Monday, March 12, 2018

5 Poems by Jennifer K Dick in Women Poetry Migration a Theenk Books anthology

Now out, containing 5 of my poems from my forthcoming Eyewear, London, UK book That Which I Touch Has No Name (2019) is the anthology Women: Poetry: Migration (Theenk Books, 2018). Each poetry selection is followed by a mini essay by the author, such as one found in the great experimental poetry anthology a few years back edited by Etter, one of the poets in this collection which is here edited and prefaced by Jane Joritz-Nakagawa.

The book "women: poetry: migration [an anthology]", 326 pp., ISBN 978-0-9883891-6-8, $25.00 USD, is edited by Jane Joritz-Nakagawa, featuring poetry and accompanying essays by 50 women living in a country other than that of their birth, and it is now on sale.  

I am thrilled to find my work next to poets I have LONG admired, such as Rosmarie Waldrop, Norma Cole or N Nourbese Philip as well as friends whose work I continue to admire greatly, such as Donna Stonecipher, Jody Pou, Barbara Beck, Adeena Karasick, Yuko Otamo and MANY others I will hope you will go and discover for yourselves!

Visit the publisher's website to order, theenk Books:  For a list of the contributors, please visit the website.  Inquiries: theenkbooks(at)
What some readers and Critics have had to say about this anthology:

"Exile (to echo Edmond Jabès) is a fundamental condition of poetry.These 50 poets make diaspora home ground. They are the lightning rods of a non-national poetry of “between” that pushes against nativism through sheer aesthetic exuberance and necessity of innovation." -- CHARLES BERNSTEIN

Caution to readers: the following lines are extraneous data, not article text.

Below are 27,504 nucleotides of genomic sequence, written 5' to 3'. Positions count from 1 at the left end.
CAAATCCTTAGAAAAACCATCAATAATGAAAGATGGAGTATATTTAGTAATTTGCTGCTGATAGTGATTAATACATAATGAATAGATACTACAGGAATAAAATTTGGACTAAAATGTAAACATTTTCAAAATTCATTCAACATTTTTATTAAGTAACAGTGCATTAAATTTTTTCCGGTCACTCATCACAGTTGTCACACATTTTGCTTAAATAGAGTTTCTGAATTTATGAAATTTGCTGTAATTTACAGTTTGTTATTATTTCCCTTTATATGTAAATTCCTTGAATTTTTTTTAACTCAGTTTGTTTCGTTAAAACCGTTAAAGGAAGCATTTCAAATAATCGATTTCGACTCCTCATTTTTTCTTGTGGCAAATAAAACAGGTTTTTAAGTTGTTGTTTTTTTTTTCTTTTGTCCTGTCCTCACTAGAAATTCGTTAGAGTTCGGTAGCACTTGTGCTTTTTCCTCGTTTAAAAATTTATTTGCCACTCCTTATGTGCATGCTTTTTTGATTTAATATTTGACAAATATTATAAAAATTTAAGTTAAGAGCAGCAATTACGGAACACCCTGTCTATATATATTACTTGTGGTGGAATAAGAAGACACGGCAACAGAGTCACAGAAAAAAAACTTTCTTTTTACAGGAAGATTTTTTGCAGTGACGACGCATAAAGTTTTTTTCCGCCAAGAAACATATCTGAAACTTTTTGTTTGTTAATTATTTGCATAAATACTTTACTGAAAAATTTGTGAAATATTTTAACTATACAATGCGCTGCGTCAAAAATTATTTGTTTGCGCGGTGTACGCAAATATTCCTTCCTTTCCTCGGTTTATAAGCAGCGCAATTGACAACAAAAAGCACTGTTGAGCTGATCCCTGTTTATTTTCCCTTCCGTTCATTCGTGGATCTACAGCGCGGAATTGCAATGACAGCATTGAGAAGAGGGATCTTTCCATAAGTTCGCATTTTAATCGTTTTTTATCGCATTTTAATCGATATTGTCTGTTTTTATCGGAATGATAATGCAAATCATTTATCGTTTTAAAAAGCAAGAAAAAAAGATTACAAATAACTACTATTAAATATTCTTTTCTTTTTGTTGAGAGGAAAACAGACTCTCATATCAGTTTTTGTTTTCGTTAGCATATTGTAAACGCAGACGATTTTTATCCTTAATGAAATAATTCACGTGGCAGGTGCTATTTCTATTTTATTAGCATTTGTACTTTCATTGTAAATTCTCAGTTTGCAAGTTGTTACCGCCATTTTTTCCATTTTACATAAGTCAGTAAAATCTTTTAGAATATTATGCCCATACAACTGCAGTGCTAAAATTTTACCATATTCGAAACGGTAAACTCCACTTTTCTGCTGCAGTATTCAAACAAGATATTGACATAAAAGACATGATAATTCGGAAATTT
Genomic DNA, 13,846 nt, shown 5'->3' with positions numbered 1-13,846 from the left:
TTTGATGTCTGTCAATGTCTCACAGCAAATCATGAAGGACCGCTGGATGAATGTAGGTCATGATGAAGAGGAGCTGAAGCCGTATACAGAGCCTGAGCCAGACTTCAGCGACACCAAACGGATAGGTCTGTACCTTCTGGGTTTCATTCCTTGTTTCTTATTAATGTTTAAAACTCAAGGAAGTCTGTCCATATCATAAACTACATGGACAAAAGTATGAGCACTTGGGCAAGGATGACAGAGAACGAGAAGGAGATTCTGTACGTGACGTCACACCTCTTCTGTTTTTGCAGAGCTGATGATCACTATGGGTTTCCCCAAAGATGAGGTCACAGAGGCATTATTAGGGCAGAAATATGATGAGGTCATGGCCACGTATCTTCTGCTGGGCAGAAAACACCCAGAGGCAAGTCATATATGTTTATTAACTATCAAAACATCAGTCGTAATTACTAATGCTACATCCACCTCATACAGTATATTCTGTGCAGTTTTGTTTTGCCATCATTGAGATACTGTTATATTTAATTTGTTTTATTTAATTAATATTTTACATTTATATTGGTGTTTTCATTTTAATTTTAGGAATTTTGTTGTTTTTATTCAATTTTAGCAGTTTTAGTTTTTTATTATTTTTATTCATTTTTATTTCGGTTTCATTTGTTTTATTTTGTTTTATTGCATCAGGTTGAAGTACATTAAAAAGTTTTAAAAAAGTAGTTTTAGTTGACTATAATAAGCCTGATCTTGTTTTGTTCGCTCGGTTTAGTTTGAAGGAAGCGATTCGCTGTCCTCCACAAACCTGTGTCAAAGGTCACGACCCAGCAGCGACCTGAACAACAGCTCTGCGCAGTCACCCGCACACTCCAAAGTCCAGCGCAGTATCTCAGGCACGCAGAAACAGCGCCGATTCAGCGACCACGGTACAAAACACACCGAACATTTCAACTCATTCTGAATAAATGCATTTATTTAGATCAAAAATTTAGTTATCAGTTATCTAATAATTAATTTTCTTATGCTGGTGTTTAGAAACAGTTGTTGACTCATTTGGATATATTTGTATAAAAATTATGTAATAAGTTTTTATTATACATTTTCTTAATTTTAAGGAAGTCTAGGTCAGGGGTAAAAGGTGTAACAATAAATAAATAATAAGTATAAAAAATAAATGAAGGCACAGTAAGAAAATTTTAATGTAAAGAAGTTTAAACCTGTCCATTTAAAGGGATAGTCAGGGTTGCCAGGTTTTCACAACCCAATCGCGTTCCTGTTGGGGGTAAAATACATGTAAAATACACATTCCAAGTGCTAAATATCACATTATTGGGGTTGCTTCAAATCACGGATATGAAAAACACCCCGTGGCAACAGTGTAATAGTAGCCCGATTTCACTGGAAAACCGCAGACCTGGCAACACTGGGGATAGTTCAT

"Women : Poetry : Migration is a superb, refreshing anthology.  As nationalism and the rigidity of territorial and linguistic boundaries, under challenge, erode, this anthology of poetry by women provides a wide-ranging and innovative look at this migratory time in the writing of poetry.  Migratory in terms of place and the changing nature of location, undergoing challenge and redefinition in terms of gender identity, and in transit as a polylingual consciousness and multilingual ways of writing become more and more evident.  My congratulations to the editor for her vision, imagination, and persistence, and to the women who have contributed such remarkable writing to the anthology." --HANK LAZER

"Jane Joritz-Nakagawa has undertaken a remarkable editorial task in bringing together avant-garde women poets who are also migrants.  If, as Susan Suleiman wrote, the avant-garde woman poet is doubly marginalised, then these poets are in a triple lock of marginalisation.  Yet, as the anthology demonstrates, this can be a source of strength and transformation, which gives them a centrality, not only in their own lives, but in the cultural development of their adopted country.  Indeed, some of these poets have played a crucial role in shaking up mainstream poetics."--FRANCE PRESLEY